Adolescent psychological changes include the emergence of new cognitive structures (e.g., the ability to think abstractly) and introspective abilities, the formation of moral values and norms, and coming to terms with the developmental tasks that are unique to this stage of life, as discussed in the...
Adolescents go through a lot of changes as they journey from childhood to early adulthood. Physical, behavioral, cognitive, and emotional-social growth are all part of this process. Adolescence is defined as the period of life between childhood and adulthood, usually occurring between 10 years old and 20 years old.
During this time, adolescents' bodies are changing dramatically. They grow taller and heavier over time. Their voices change and their face begins to show signs of aging. The brain develops more rapidly during adolescence, so learning new skills or exploring new areas of interest can help boost IQ and make teens more adaptive in today's world.
Adolescence is a time when students experience many emotions including fear, anger, frustration, disappointment, happiness, excitement, and love. These feelings are normal for someone going through such a big transformation in their lives and should not be taken negatively. It is important that adults around them understand these emotions and be willing to talk with them about them.
Adolescents need to feel like they can trust you enough to tell you what they're feeling. This requires being open and honest with them. If they sense that you don't trust them, they won't share everything that's going on in their lives.
Adolescence is a period of rapid growth and development in the teenage brain. The primary difference is that unneeded connections in your child's brain's thinking and processing section (called grey matter) are "pruned" away. Other relationships are strengthened at the same time. This process is called "synaptic plasticity."
These changes mean that adolescents' brains are ready for new skills and knowledge. They are better able to deal with change and cope with new challenges. At the same time, their brains are less likely to suffer damage from toxic substances such as alcohol or drugs.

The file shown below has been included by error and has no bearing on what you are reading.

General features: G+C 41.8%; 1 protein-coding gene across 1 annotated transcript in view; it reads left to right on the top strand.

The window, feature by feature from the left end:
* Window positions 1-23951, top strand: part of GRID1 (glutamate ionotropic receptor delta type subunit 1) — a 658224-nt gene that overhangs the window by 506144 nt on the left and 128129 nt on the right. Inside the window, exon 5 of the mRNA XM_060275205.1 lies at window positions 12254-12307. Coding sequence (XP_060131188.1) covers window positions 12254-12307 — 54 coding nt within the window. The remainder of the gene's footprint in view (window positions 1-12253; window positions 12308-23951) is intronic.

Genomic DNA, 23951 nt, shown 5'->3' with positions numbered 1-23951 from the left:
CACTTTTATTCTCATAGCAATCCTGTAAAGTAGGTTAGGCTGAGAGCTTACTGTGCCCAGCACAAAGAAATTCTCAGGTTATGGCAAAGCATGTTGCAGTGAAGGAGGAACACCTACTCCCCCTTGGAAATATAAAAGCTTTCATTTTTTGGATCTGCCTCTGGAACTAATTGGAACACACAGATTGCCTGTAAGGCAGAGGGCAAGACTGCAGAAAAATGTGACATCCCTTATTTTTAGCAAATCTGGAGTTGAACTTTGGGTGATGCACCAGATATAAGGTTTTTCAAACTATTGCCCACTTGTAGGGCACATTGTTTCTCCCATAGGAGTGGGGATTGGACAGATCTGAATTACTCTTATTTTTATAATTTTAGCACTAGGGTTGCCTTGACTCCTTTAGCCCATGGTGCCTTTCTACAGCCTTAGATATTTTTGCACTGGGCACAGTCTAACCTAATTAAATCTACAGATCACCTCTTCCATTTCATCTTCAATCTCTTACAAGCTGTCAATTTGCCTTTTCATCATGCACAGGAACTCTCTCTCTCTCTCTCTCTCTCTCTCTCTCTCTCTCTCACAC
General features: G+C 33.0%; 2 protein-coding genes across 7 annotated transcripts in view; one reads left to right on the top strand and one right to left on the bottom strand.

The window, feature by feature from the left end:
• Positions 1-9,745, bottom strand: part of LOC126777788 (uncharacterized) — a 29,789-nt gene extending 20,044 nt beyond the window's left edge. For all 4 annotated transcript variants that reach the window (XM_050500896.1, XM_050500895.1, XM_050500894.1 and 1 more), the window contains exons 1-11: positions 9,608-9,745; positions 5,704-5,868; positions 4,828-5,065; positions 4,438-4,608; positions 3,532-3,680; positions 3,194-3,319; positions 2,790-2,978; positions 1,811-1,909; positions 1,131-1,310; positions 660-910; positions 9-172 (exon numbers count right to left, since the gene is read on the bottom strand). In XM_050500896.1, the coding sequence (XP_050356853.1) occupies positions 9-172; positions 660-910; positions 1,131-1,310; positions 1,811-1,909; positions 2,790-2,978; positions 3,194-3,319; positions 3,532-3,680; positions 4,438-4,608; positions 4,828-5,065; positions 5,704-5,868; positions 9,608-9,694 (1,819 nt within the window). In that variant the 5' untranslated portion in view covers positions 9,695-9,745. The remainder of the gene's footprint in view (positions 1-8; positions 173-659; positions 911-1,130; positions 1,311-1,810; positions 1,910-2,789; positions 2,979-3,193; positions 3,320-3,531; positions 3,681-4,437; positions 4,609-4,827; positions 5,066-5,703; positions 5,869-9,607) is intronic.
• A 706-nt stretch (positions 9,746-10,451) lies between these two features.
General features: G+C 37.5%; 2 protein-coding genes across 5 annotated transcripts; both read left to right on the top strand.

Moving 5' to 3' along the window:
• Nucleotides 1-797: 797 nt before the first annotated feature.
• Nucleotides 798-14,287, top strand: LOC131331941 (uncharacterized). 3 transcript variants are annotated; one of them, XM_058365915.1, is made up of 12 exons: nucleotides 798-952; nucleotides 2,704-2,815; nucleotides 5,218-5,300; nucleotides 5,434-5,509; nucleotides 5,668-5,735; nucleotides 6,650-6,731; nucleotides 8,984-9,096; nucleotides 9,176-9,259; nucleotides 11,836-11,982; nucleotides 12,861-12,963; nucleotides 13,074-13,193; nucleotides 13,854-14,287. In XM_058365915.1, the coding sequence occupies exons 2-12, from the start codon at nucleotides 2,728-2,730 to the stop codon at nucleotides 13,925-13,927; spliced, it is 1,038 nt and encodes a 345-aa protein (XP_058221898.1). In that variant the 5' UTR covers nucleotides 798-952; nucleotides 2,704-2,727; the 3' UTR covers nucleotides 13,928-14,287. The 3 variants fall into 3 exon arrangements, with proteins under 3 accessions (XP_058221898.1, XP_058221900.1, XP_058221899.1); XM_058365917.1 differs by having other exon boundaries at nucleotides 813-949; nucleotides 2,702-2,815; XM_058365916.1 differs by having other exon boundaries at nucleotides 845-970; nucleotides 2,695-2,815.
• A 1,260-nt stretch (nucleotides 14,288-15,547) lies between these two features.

Some studies have shown that myelination of certain parts of the brain occurs primarily between the ages of 10 and 20. This process results in an increase in the speed and reliability of nerve signals between different regions of the brain. Some scientists believe that this may account for why teenagers make better decisions than adults do.
Other differences include increases in:
• Grey matter volume. More grey matter means more brain power! Brain scans show that adolescent brains have more white matter fiber bundles connecting different areas of the brain than adult brains do. Scientists think that this extra wiring may help explain why teenagers perform better on tests of cognitive ability than adults do.
• Blood flow to the brain. Adolescent brains receive more blood per unit weight than adult brains do.
The prefrontal cortex, located in the front of the brain, is the last to be rebuilt. It is responsible for controlling impulsive behavior, planning ahead, and learning from past mistakes.
This development occurs because neurons are capable of growing new branches called axons. During this time, these newly grown axons seek out other neurons that will help them communicate with one another. If an axon finds another neuron it can connect with, then both neurons will be able to function as one unit. This is why neural networks need to be re-built or "reorganized" during adolescence. Without this process, many adolescents would be unable to control themselves or think clearly due to a lack of communication between their different parts of the brain.
The teenage brain is also changing physically. Adolescent brains are about 50% larger than adults', and they continue to grow until at least 25 years old. The increased size of the brain during adolescence is due to the addition of new cells and the expansion of existing cells' processes.
There are two types of neurons in the brain: excitatory neurons and inhibitory neurons. Excitatory neurons transmit information by means of chemical signals called neurotransmitters. Inhibitory neurons prevent excessive stimulation of other neurons.
What to expect in terms of social and emotional changes during adolescence